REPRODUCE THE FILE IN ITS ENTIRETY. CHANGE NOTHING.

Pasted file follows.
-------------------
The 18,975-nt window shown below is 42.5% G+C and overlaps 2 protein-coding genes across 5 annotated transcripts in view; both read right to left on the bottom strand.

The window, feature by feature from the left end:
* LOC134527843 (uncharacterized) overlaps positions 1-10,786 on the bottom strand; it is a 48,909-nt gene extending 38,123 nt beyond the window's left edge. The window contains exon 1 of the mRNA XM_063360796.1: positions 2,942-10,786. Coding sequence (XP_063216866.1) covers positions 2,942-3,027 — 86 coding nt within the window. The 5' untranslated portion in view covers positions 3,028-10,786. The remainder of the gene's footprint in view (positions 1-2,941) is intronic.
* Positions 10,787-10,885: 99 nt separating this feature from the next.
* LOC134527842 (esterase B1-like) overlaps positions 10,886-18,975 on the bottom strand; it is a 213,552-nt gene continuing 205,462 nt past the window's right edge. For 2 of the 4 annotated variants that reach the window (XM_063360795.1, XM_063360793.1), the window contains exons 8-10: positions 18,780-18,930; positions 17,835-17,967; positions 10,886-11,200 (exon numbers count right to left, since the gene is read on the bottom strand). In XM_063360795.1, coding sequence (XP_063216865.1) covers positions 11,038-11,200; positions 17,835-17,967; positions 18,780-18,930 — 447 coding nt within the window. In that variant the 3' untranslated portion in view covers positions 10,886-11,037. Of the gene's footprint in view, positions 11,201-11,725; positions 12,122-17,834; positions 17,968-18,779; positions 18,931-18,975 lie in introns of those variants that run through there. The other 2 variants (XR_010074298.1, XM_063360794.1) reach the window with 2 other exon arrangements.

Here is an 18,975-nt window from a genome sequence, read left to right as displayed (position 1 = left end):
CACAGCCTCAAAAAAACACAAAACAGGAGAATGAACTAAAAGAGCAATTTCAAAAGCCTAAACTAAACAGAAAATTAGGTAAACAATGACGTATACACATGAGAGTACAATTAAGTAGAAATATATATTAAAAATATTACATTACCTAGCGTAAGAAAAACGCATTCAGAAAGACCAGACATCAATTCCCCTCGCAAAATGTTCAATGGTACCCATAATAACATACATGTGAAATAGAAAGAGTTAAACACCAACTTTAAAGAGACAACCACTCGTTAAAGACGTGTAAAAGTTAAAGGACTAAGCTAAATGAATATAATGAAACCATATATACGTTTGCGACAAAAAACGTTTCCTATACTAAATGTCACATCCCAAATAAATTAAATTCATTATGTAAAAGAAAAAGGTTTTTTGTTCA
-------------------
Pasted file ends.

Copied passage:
The 18,975-nt window shown below is 42.5% G+C and overlaps 2 protein-coding genes across 5 annotated transcripts in view; both read right to left on the bottom strand.

The window, feature by feature from the left end:
* LOC134527843 (uncharacterized) overlaps positions 1-10,786 on the bottom strand; it is a 48,909-nt gene extending 38,123 nt beyond the window's left edge. The window contains exon 1 of the mRNA XM_063360796.1: positions 2,942-10,786. Coding sequence (XP_063216866.1) covers positions 2,942-3,027 — 86 coding nt within the window. The 5' untranslated portion in view covers positions 3,028-10,786. The remainder of the gene's footprint in view (positions 1-2,941) is intronic.
* Positions 10,787-10,885: 99 nt separating this feature from the next.
* LOC134527842 (esterase B1-like) overlaps positions 10,886-18,975 on the bottom strand; it is a 213,552-nt gene continuing 205,462 nt past the window's right edge. For 2 of the 4 annotated variants that reach the window (XM_063360795.1, XM_063360793.1), the window contains exons 8-10: positions 18,780-18,930; positions 17,835-17,967; positions 10,886-11,200 (exon numbers count right to left, since the gene is read on the bottom strand). In XM_063360795.1, coding sequence (XP_063216865.1) covers positions 11,038-11,200; positions 17,835-17,967; positions 18,780-18,930 — 447 coding nt within the window. In that variant the 3' untranslated portion in view covers positions 10,886-11,037. Of the gene's footprint in view, positions 11,201-11,725; positions 12,122-17,834; positions 17,968-18,779; positions 18,931-18,975 lie in introns of those variants that run through there. The other 2 variants (XR_010074298.1, XM_063360794.1) reach the window with 2 other exon arrangements.

Here is an 18,975-nt window from a genome sequence, read left to right as displayed (position 1 = left end):
CACAGCCTCAAAAAAACACAAAACAGGAGAATGAACTAAAAGAGCAATTTCAAAAGCCTAAACTAAACAGAAAATTAGGTAAACAATGACGTATACACATGAGAGTACAATTAAGTAGAAATATATATTAAAAATATTACATTACCTAGCGTAAGAAAAACGCATTCAGAAAGACCAGACATCAATTCCCCTCGCAAAATGTTCAATGGTACCCATAATAACATACATGTGAAATAGAAAGAGTTAAACACCAACTTTAAAGAGACAACCACTCGTTAAAGACGTGTAAAAGTTAAAGGACTAAGCTAAATGAATATAATGAAACCATATATACGTTTGCGACAAAAAACGTTTCCTATACTAAATGTCACATCCCAAATAAATTAAATTCATTATGTAAAAGAAAAAGGTTTTTTGTTCA